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Influencing Change in Community Health Nursing

Co-hosts of The Four: Wendy Whiteber, Bevann Fox, Melissa Obey, Samantha Racette


Indigenous people are over represented in the health care system.  This is a direct result of systematic policies that were developed to eradicate the Indigenous population from this country.  These acts of cultural genocide have created extreme health disparities between the Indigenous people and the general Canadian population.  Without adequate knowledge of the true history of Indigenous people, racism and stereotyping will continue to be rampant among healthcare practitioners. Unless educators willfully guide our next generation of learners to develop into culturally sensitive leaders this practice will continue and the health outcomes for the Indigenous population with remain the same or continue to deteriorate.  The modern social issues and poverty that plague Indigenous communities in our country adversely affect the health outcomes of its people.  They experience high rates of mental illness, alcoholism, fetal alcohol syndrome, domestic violence, diabetes, and tuberculosis. Without wholistic intervention and culturally sensitive care these health issues will continue to spiral. As future leaders in community health it is imperative that these historical factors are taking into consideration as well as taking the time necessary to work with the patient in respecting their cultural needs.  Since the inception of the Reserve System, Residential Schools, and the Indian Act, First Nations people inherently experience unequal power relations with the rest of the Canadian population. Identifying mitigating factors that have contributed to the poor health outcomes of Indigenous people, learning the true history of First Nations and Metis people, and being sensitive to their cultural needs will not only have a positive effect on learners/practitioners but will also assist in elevating the poor health outcomes of Indigenous people. Acquiring the necessary tools to become component health practitioners in the community will assist in developing best practices when working with Indigenous patients.


About the speakers...


Bevann Fox

Bevann’s vision is to bring Indigenous presence and voice into the television industry by showcasing Indigenous peoples’ success as well as breaking the stereotypes portrayed by mainstream society. 


Bevann Fox is a member of Pasqua First Nation. She has received a BA in Arts and Culture from the University of Regina and is currently completing her MBA.  She is an inspiring author who published her first novel in 2011.  Abstract Love is being utilized as a teaching resource for grade twelve Indigenous Studies classes across the province.  She is currently in the process of publishing two additional novels. In 2014, she was awarded the YWCA Women of Distinction Award – Cultural and Heritage for her contributions to the preservation, awareness, research and development of First Nations culture.  Bevann is the founder, co-host, and community producer of The Four. 


Wendy Whitebear

Wendy’s vision for the show is to provide a venue for Indigenous people to have a voice in their healing journey that will hopefully have a positive outcome for future generations.


Wendy Whitebear is a member of the White Bear First Nation. The majority of her work and volunteer activities are focused on the betterment of First Nations communities, people, and youth. Wendy has developed and implemented programs and initiatives that pertain to the wellness, personal development, career, and financial planning for First Nations people and community organizations.  In 2013, she was the recipient of the Service of Excellence – Spirit Award for her active participation in the University of Regina’s Indigenization efforts as well as assisting in a variety of other campus initiatives.  Wendy has been a community producer and co-host of The Four for two seasons.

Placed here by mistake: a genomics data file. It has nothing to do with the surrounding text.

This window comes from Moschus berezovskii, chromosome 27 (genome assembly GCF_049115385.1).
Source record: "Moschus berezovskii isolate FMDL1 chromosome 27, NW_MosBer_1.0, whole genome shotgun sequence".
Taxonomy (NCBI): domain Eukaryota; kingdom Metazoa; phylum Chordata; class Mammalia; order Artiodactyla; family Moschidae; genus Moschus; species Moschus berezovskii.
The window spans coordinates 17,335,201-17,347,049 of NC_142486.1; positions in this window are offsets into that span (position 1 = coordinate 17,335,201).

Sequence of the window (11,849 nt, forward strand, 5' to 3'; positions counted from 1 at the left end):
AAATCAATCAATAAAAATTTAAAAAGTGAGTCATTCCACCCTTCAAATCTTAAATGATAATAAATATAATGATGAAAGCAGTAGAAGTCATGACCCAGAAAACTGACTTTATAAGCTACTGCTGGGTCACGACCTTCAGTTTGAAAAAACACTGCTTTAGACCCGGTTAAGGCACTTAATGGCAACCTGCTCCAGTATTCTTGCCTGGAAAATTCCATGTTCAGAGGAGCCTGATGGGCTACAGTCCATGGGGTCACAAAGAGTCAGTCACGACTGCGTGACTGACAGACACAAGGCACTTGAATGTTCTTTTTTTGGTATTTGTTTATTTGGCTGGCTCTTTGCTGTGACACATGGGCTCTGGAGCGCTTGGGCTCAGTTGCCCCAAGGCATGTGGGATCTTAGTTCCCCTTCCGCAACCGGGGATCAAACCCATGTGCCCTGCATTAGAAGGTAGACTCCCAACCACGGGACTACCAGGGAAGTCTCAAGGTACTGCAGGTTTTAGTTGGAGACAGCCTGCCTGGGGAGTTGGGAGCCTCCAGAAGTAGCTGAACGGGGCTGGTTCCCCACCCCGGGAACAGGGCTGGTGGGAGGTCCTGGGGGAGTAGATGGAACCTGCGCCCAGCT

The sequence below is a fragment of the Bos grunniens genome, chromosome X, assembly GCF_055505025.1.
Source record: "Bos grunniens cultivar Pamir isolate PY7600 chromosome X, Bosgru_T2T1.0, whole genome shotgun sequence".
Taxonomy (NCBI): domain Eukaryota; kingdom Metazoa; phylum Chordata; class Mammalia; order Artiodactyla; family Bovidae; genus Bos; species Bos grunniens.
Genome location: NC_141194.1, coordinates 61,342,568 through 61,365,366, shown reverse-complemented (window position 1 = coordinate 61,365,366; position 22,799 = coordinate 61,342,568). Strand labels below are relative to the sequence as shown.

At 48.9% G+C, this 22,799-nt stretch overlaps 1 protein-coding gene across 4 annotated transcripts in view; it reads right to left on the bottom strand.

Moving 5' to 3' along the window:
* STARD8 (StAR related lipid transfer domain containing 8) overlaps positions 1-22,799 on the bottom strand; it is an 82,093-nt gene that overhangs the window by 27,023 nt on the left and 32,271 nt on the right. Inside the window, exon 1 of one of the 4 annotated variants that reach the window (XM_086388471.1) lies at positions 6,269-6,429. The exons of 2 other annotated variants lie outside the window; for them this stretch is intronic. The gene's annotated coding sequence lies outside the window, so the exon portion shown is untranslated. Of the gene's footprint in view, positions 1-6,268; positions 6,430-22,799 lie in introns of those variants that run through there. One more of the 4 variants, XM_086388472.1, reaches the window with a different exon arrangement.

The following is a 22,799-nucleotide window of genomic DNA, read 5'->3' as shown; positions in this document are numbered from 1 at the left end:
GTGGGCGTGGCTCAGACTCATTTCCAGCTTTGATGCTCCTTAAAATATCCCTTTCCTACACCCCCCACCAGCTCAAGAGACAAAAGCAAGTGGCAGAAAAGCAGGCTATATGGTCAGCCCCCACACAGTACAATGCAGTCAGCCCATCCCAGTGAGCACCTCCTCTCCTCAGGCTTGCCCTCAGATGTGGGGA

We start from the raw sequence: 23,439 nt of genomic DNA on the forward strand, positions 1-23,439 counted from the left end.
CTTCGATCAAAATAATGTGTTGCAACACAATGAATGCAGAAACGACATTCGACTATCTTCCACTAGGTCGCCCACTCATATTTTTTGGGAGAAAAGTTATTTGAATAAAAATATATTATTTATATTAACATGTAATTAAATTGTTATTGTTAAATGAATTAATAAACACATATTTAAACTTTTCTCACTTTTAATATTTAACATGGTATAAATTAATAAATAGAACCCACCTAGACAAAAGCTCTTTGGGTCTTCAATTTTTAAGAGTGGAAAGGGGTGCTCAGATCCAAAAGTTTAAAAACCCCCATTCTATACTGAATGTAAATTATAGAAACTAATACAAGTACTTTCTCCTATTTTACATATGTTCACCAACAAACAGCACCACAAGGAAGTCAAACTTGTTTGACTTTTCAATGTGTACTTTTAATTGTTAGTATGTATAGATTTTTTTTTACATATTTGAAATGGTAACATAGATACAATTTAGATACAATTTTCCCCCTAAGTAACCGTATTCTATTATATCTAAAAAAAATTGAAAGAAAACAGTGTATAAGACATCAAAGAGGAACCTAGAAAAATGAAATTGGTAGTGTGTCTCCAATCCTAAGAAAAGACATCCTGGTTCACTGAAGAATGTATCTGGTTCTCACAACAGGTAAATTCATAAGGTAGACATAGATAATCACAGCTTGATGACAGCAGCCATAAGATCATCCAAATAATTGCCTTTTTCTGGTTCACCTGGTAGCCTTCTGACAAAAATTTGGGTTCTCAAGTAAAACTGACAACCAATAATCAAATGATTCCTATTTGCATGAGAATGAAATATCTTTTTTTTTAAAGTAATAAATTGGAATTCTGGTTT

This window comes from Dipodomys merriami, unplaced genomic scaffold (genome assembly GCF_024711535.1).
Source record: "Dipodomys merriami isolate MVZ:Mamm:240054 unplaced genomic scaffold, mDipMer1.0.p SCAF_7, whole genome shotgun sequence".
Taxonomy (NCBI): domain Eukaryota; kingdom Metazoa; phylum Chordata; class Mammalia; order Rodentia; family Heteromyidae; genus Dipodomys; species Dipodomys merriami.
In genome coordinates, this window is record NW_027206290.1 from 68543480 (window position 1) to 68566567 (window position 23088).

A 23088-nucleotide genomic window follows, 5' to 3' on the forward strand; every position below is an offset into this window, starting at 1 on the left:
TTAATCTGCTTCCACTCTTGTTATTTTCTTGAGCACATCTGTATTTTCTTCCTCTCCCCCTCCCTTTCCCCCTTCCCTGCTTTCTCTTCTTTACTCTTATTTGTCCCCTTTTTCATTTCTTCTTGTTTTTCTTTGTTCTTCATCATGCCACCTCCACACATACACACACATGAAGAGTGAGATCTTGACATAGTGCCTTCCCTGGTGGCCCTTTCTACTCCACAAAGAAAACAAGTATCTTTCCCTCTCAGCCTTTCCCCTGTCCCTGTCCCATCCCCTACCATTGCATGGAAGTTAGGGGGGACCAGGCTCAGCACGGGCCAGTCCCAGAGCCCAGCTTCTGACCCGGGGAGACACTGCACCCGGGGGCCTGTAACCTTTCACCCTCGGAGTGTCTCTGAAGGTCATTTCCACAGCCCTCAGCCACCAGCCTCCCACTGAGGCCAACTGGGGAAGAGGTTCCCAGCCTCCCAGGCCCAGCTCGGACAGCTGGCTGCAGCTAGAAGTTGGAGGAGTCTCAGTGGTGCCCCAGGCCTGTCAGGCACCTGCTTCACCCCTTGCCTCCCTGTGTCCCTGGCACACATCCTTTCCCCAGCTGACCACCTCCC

Melissa Obey

Melissa’s vision for the show is to promote community involvement in working towards positive solutions for our future.


Melissa Obey is a member of the Cowessess First Nation. She is a Primary Health Care Provider within the Saskatchewan Health Authority.  In the very near future, Melissa will pursue her goal in becoming a Licensed Practical Nurse. Melissa is very active in her children’s extracurricular activities in sports and cultural activities.  Although she is extremely busy with her children, she still finds time to pursue her favorite activity, beading.  This is Melissa’s first season on The Four as a community producer and co-host.


Samantha Racette

Samantha’s vision for the show is to increase Indigenous women’s voices on television and social media to assist in breaking the silence of our lived experience.


Samantha Racette has been a resident of Saskatchewan for 30 years, but was born in Shoal Lake, Manitoba. Her vision in the show is to involve the Metis voice.  Currently she is working towards a Bachelor of Health Studies degree at the University of Regina and continues to work within the non-profit sector with women in crisis and assuring client safety and integrity. Samantha most enjoys creating positive relationships with others to address common issues and take collective action from the grassroots level. Samantha is a compassionate, strong and proud Métis woman who not only loves music, but also enjoys the outdoors and camps every chance she gets. She believes that gratitude is everything and being grateful for the little things in life will keep you humble and on a good path. This is Samantha’s first season on The Four as a community producer and co-host.